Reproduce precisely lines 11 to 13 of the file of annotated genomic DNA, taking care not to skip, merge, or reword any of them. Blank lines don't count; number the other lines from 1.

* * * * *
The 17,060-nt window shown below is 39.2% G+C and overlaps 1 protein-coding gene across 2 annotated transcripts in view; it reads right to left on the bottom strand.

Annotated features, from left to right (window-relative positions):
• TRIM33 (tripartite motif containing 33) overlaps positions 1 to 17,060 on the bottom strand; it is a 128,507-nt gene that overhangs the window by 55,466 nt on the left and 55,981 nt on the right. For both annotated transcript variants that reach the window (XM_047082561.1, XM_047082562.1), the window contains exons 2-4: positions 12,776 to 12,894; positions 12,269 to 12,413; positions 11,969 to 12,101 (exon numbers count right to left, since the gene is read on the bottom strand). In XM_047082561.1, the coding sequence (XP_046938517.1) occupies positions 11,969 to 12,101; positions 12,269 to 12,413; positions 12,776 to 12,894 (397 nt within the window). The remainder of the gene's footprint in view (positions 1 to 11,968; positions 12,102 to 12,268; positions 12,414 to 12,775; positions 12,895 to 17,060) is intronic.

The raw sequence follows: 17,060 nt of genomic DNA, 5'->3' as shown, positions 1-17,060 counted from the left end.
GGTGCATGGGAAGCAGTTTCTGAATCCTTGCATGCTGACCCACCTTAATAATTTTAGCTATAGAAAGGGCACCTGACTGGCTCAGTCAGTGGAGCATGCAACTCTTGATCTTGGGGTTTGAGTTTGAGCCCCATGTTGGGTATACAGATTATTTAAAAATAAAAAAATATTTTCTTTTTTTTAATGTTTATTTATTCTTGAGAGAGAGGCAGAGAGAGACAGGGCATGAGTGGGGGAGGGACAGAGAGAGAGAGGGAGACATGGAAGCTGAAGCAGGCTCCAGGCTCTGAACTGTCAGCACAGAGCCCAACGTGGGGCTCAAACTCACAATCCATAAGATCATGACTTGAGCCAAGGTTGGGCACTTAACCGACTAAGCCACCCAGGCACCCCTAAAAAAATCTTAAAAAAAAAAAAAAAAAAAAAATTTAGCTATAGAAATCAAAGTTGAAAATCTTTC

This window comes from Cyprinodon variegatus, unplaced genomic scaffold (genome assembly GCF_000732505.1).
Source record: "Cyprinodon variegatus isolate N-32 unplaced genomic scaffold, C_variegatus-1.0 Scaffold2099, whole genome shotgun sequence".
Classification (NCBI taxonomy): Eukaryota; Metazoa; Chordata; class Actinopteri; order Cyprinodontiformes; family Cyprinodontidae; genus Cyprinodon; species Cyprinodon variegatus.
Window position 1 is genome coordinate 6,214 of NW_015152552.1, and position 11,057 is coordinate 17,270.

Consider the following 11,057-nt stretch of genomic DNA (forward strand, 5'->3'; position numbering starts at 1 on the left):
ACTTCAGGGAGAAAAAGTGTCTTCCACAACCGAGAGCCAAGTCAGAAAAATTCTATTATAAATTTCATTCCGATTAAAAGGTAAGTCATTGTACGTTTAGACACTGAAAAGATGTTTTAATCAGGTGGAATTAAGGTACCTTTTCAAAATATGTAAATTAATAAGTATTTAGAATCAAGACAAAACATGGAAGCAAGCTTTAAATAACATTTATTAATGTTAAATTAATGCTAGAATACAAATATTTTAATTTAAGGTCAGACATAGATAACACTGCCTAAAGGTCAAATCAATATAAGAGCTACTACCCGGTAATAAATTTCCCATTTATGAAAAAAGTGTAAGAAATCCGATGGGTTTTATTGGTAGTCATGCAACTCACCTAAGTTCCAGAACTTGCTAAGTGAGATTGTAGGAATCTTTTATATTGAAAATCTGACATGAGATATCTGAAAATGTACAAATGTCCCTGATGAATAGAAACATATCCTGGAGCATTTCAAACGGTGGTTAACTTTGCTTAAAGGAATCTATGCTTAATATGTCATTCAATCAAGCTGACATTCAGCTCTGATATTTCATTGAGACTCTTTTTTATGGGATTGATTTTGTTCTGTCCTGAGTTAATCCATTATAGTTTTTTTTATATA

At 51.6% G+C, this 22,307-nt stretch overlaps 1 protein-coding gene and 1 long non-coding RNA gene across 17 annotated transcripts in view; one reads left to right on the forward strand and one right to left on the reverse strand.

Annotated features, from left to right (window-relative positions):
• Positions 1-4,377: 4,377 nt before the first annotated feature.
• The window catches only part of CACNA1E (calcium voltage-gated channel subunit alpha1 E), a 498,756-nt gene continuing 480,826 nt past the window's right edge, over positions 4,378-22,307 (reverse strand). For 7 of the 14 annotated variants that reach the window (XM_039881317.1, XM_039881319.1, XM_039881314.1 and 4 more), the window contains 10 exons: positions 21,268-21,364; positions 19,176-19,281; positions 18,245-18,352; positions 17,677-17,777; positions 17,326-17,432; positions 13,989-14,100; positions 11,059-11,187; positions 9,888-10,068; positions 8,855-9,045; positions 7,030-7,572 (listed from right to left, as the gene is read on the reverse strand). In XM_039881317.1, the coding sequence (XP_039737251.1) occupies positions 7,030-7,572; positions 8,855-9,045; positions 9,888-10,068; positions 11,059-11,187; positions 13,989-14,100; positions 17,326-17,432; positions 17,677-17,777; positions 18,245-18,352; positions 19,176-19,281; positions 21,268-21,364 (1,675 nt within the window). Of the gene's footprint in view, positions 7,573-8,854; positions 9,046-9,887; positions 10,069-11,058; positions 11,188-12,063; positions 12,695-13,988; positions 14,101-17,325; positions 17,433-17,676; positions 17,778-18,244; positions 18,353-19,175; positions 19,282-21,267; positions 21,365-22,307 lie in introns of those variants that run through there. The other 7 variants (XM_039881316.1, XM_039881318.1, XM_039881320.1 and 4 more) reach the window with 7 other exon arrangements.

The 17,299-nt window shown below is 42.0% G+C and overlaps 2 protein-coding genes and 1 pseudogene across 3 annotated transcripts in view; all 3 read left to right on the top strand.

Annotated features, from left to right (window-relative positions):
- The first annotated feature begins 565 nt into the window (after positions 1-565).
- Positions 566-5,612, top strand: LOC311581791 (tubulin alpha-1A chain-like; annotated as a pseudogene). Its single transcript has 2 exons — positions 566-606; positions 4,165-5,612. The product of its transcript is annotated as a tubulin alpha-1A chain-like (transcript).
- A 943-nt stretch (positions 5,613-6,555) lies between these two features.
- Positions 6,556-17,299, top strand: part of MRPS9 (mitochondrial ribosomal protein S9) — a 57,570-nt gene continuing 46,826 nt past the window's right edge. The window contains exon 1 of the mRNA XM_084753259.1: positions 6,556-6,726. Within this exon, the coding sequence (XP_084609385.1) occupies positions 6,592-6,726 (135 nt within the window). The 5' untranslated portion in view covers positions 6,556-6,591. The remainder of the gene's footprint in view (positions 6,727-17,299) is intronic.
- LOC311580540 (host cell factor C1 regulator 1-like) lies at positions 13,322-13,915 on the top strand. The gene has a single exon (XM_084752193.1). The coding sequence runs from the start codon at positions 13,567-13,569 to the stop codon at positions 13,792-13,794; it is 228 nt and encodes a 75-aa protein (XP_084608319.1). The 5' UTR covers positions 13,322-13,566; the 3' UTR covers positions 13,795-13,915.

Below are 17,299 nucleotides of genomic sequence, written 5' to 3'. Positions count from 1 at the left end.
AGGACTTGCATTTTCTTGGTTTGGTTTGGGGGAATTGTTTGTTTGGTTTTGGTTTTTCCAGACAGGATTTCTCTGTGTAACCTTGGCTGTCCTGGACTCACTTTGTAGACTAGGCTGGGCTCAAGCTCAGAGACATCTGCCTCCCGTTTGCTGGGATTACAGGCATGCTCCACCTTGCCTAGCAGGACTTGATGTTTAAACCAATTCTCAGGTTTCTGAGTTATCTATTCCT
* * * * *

ACTTCAGGGAGAAAAAGTGTCTTCCACAACCGAGAGCCAAGTCAGAAAAATTCTATTATAAATTTCATTCCGATTAAAAGGTAAGTCATTGTACGTTTAGACACTGAAAAGATGTTTTAATCAGGTGGAATTAAGGTACCTTTTCAAAATATGTAAATTAATAAGTATTTAGAATCAAGACAAAACATGGAAGCAAGCTTTAAATAACATTTATTAATGTTAAATTAATGCTAGAATACAAATATTTTAATTTAAGGTCAGACATAGATAACACTGCCTAAAGGTCAAATCAATATAAGAGCTACTACCCGGTAATAAATTTCCCATTTATGAAAAAAGTGTAAGAAATCCGATGGGTTTTATTGGTAGTCATGCAACTCACCTAAGTTCCAGAACTTGCTAAGTGAGATTGTAGGAATCTTTTATATTGAAAATCTGACATGAGATATCTGAAAATGTACAAATGTCCCTGATGAATAGAAACATATCCTGGAGCATTTCAAACGGTGGTTAACTTTGCTTAAAGGAATCTATGCTTAATATGTCATTCAATCAAGCTGACATTCAGCTCTGATATTTCATTGAGACTCTTTTTTATGGGATTGATTTTGTTCTGTCCTGAGTTAATCCATTATAGTTTTTTTTATATA

At 51.6% G+C, this 22,307-nt stretch overlaps 1 protein-coding gene and 1 long non-coding RNA gene across 17 annotated transcripts in view; one reads left to right on the forward strand and one right to left on the reverse strand.

Annotated features, from left to right (window-relative positions):